Court of Appeal dismisses challenge to sentence brought by man convicted of abusing his younger sister

A 39-year-old man given a five-year sentence following his conviction for sexual assault of his younger sister over a period of six years in the 1990s has failed in his challenge to the severity of his sentence in the Court of Appeal.

Delivering the judgment, Mr Justice Edwards rejected the argument that the man was remorseful, given that he withheld admitting his guilt until after the jury convicted him – thereby causing his victim further harm in the course of the trial.

In all the circumstances, the three-judge Court was unanimous in finding that the imposition of the maximum sentence adequately reflected the seriousness of the crimes committed,


In 2014, Mr Damien Kiely was convicted by a jury of 23 counts of sexual assault against his younger sister, which began when he was 14 and she was 10, and continued until he was 20 years old. Before the Court of Appeal, Mr Kiely (39) appealed against the severity of his sentence of five years’ imprisonment (with the last year suspended).

In a “powerful and moving victim impact statement”, Mr Kiely’s victim described to the sentencing court the effect Mr Kiely’s assaults had had on her; stating, inter alia, that “while growing up and trying to make sense of what was happening she lost track and sense of how real life was supposed to be like. Amongst other things her confidence and self-assurance was damaged. She felt ugly outside and inside. She had had no sex education, and when she made her disclosures she did not receive the support from her parents and other family members to which she was entitled”.

Grounds of Appeal

Counsel for Mr Kiely pleaded that the sentence was disproportionate and excessive and too severe in all the circumstances of the case:

  1. The headline sentence of five years was too high having regard in particular to the fact that the majority of the offending was committed while Mr Kiely was himself a minor;
  2. Referring to The People (Director of Public Prosecutions) v J. (T.) (unreported, Court of Criminal Appeal, 6th of November 1996), the sentencing judge failed to take adequate account of mitigating circumstances, particularly the fact that Mr Kiely had no previous convictions and has not been in trouble since his offending conduct ceased when he was 20 (he was 37 at the date of his sentencing), he had an unbroken history of employment since he was 16, and that he was also remorseful.
  3. In response, counsel for the DPP submitted that in so far as reliance was being placed on remorse –the procedural history of the proceedings tended to suggest that Mr Kiely’s apology and indications of remorse were not sincere.

    Accordingly, it was submitted that the sentence was appropriately structured and was proportionate and appropriate in the circumstances of the case.


    Mr Justice Edwards stated that there could “be little doubt but that the sentence imposed by the sentencing judge was a severe one” – but that it within the range of the sentencing judge’s legitimate margin of discretion.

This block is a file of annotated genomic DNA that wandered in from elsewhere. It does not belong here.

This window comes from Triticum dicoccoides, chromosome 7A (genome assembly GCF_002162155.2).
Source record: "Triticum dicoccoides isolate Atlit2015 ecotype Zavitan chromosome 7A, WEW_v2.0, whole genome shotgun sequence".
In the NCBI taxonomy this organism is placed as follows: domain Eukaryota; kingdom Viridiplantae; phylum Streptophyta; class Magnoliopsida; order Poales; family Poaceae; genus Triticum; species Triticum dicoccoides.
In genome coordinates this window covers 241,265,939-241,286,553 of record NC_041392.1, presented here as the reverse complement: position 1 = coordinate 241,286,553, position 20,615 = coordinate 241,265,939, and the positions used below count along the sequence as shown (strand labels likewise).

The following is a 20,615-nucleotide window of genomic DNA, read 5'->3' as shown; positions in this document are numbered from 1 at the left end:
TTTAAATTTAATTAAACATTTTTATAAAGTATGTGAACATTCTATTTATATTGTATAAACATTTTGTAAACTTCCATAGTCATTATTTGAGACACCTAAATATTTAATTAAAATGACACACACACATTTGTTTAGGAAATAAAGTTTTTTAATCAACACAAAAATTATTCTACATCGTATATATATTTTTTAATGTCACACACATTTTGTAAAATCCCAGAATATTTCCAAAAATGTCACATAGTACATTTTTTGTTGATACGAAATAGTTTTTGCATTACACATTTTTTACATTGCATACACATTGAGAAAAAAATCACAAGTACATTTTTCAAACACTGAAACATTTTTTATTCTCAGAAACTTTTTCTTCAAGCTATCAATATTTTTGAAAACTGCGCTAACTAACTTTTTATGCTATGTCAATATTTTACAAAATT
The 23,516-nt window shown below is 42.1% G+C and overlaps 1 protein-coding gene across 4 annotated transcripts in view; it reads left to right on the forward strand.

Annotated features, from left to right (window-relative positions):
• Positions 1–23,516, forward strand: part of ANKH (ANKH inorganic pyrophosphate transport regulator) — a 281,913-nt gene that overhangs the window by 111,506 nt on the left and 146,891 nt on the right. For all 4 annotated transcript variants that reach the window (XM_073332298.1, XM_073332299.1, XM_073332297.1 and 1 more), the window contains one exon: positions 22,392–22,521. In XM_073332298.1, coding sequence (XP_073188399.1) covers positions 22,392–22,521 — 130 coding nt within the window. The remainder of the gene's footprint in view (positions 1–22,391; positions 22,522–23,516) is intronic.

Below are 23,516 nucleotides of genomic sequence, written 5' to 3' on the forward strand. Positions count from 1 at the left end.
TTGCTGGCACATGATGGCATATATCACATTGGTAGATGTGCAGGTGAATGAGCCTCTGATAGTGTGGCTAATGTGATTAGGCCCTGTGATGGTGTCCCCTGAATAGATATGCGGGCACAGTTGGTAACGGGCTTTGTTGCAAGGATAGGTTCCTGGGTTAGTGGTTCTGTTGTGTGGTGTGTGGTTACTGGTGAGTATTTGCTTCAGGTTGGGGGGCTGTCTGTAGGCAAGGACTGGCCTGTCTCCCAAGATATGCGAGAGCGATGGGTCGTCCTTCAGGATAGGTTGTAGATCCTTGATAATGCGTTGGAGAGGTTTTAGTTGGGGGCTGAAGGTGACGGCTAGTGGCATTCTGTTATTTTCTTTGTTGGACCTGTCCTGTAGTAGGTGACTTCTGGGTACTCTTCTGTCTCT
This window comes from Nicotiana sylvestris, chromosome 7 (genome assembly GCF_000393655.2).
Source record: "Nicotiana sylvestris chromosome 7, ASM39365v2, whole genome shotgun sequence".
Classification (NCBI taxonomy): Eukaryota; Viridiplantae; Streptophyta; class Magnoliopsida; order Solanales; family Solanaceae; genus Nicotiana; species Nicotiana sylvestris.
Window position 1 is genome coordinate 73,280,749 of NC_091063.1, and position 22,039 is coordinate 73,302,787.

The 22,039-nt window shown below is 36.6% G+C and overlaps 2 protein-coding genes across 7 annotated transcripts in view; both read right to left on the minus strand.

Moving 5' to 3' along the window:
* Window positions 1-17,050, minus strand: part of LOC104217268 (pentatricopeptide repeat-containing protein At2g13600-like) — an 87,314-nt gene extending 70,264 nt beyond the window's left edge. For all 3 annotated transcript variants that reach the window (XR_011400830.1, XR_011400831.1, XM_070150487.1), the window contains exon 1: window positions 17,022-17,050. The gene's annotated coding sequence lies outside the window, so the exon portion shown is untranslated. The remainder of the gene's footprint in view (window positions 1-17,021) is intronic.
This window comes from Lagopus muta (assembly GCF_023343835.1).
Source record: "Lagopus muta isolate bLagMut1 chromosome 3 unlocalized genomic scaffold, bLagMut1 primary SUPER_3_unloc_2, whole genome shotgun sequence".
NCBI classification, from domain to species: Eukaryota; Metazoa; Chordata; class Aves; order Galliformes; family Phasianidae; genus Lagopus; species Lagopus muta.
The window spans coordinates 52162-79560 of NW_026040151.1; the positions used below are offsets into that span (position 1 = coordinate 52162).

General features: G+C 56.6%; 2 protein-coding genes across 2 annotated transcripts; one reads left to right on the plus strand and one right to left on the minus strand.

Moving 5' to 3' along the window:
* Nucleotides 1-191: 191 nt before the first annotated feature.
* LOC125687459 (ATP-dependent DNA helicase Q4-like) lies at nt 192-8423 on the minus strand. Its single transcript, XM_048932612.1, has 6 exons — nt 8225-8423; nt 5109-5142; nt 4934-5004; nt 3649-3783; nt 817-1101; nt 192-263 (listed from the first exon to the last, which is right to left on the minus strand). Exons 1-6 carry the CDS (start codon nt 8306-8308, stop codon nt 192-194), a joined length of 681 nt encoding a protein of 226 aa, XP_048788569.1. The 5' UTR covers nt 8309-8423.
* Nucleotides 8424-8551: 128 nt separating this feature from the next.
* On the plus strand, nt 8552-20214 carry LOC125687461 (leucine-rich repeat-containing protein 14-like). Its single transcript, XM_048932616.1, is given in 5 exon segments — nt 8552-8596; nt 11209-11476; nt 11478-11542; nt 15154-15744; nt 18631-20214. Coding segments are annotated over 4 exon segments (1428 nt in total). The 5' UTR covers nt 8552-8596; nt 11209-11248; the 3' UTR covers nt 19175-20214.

To succeed in challenging the sentence, Mr Kiely would have to “demonstrate the existence of a clear error of principle on the part of the sentencing judge” – e.g. prove that the sentence was outside of the trial judge’s margin of discretion.

    Mr Justice Edwards was satisfied that the sentencing judge approached the sentencing process in the correct way – and that in the first instance, he had regard to the range of available penalties, which ranged from non-custodial options up to five years imprisonment.

    In assessing the seriousness of the offending conduct, the Court must refer to “culpability and harm done” – in the circumstances of the case, Mr Justice Edwards was in agreement with the sentencing judge that “the offences committed were indeed serious” and that moreover, “there were a great many of them, ranging over a six year time span”.

    Considering the specific complaint that the headline sentence was too high because the majority of the offences were committed when Mr Kiely was himself a minor, Justice Edwards stated that the Court rejected this, adding that “the offending began at age fourteen and straddled his majority continuing until he was aged twenty”.

    Furthermore, “there was no evidence, e.g. from a psychologist, to suggest that by reason of immaturity, or any other of his personal circumstances, Mr Kiely would not have fully appreciated the inappropriateness of what he was doing or the harm that he was doing”.

    Considering mitigation, the sentencing judge commented that “the most fruitful source of mitigation is an early plea of guilty coupled with genuine remorse”. Mr Kiely had contested his guilt and only admitted wrongdoing after forcing his victim to experience the trauma of a trial. Taking this into consideration, Justice Edwards stated that Mr Kiely’s remorse was questionable.

    It was true that Mr Kiely was also entitled to have his previous good character taken into account, as well as his strong work record and relative youth. However

    Justice Edwards was satisfied that the trial judge expressly took Mr Kiely’s previous good character, strong work record, and relative youth into account in suspending the final year of the sentence – which represented an effective discount of 20 per cent for mitigation.

    In the circumstances, the three-judge Court was unanimous in finding no error in principle on the part of the sentencing judge, and therefore dismissed Mr Kiely’s appeal.

    • by Seosamh Gráinséir for Irish Legal News
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